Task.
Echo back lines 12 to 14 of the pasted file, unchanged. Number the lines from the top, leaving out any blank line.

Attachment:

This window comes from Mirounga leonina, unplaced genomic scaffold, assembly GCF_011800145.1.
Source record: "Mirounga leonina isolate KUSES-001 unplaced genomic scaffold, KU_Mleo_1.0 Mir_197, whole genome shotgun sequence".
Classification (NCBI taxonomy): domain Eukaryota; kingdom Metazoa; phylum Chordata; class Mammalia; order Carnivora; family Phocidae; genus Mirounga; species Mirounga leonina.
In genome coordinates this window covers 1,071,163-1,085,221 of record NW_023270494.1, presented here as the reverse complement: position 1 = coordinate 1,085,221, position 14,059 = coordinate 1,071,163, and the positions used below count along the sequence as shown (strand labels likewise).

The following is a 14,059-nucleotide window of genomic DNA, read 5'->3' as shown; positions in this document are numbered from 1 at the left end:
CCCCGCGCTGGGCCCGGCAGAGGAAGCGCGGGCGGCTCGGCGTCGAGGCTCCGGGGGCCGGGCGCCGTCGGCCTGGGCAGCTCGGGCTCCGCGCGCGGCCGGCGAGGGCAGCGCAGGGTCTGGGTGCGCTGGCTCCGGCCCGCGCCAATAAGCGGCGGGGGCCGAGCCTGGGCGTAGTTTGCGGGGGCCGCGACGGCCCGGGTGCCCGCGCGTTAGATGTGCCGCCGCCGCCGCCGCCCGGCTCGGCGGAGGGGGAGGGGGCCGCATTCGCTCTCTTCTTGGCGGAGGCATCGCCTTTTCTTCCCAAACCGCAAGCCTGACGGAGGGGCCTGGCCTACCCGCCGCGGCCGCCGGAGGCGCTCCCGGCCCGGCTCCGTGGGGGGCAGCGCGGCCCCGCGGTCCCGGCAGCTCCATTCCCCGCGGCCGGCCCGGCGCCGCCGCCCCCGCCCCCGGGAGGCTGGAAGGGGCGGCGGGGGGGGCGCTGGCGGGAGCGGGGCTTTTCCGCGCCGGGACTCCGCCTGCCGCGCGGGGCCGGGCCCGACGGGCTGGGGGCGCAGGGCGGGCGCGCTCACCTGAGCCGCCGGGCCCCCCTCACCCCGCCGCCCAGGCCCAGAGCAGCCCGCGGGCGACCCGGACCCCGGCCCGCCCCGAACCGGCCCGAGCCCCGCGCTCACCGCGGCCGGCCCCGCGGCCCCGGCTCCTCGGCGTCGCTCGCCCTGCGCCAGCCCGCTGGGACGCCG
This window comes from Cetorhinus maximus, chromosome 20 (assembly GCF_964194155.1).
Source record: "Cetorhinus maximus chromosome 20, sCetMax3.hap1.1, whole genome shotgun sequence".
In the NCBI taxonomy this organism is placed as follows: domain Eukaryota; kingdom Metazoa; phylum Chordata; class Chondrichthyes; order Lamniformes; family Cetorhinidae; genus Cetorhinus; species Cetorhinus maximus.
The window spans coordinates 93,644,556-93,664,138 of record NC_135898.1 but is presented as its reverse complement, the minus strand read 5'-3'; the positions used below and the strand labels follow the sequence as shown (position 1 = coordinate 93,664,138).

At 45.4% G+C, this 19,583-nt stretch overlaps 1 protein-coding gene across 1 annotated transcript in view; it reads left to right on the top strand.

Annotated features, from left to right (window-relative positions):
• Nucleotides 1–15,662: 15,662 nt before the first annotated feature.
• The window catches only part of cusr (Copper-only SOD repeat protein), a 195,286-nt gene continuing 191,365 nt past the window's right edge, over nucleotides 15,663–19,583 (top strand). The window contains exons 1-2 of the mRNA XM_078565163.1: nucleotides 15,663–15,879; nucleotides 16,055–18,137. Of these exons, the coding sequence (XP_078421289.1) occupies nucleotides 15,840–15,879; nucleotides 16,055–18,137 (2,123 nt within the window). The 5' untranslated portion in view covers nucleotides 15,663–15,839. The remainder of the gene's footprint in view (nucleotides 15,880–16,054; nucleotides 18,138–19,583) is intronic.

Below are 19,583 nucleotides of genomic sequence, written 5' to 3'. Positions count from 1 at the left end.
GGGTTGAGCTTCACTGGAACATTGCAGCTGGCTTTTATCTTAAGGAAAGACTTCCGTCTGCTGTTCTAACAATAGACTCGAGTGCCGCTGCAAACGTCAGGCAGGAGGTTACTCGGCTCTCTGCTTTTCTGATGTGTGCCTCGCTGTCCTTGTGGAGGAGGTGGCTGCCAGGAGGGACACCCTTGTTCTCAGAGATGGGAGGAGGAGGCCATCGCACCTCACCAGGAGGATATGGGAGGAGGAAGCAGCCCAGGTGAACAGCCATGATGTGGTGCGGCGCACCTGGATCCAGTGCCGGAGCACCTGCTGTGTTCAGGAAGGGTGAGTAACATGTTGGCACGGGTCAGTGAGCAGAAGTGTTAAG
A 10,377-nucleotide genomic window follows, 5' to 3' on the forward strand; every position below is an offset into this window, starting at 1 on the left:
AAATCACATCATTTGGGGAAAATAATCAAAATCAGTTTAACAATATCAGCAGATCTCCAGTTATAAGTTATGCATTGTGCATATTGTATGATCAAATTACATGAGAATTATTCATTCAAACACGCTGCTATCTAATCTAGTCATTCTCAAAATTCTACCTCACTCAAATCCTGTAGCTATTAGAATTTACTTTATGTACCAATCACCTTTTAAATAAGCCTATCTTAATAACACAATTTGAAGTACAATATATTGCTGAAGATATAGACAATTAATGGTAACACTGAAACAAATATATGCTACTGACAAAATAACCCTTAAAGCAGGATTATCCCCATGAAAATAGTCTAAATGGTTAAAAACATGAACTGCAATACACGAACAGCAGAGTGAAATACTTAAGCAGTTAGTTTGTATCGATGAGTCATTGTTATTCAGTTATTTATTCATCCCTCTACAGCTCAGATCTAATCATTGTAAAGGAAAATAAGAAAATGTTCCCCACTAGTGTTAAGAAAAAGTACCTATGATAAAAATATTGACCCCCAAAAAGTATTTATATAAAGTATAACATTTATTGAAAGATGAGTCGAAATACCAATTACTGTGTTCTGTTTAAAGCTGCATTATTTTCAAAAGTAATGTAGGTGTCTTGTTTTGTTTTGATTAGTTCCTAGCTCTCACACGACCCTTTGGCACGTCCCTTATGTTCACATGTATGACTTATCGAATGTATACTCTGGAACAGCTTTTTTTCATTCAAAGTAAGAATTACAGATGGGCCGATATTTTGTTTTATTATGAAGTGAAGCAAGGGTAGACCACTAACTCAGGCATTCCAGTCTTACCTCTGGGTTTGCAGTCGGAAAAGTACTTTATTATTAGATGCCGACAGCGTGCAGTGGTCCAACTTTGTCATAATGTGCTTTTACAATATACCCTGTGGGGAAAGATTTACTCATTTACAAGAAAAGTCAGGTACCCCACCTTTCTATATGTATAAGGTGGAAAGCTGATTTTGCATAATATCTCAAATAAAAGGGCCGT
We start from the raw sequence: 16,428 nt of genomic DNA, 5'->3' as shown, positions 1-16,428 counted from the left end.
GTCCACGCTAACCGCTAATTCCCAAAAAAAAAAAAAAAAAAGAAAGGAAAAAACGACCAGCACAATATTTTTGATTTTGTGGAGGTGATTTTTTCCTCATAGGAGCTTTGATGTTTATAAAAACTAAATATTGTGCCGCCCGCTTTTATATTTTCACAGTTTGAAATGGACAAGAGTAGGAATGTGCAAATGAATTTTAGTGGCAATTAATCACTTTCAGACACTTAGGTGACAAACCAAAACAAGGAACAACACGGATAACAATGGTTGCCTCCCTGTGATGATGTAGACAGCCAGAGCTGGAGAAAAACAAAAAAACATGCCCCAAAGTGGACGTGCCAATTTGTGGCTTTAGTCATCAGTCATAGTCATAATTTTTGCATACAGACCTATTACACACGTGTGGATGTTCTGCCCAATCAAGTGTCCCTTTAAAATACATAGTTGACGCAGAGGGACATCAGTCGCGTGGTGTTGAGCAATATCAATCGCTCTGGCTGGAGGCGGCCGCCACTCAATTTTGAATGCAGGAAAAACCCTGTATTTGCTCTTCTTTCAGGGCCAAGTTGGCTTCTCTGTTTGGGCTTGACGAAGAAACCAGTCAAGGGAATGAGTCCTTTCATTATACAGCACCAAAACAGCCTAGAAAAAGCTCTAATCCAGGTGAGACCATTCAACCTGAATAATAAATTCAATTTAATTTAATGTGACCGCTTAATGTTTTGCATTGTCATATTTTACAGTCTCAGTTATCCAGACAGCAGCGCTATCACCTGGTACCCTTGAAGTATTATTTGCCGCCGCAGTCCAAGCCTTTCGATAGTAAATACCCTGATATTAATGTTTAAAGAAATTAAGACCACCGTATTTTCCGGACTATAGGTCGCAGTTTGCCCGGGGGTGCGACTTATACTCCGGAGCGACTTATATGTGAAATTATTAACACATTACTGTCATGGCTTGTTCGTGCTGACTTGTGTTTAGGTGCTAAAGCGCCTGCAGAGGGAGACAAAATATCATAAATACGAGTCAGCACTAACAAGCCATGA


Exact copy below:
Annotated features, from left to right (window-relative positions):
• Nucleotides 1–15,662: 15,662 nt before the first annotated feature.
• The window catches only part of cusr (Copper-only SOD repeat protein), a 195,286-nt gene continuing 191,365 nt past the window's right edge, over nucleotides 15,663–19,583 (top strand). The window contains exons 1-2 of the mRNA XM_078565163.1: nucleotides 15,663–15,879; nucleotides 16,055–18,137. Of these exons, the coding sequence (XP_078421289.1) occupies nucleotides 15,840–15,879; nucleotides 16,055–18,137 (2,123 nt within the window). The 5' untranslated portion in view covers nucleotides 15,663–15,839. The remainder of the gene's footprint in view (nucleotides 15,880–16,054; nucleotides 18,138–19,583) is intronic.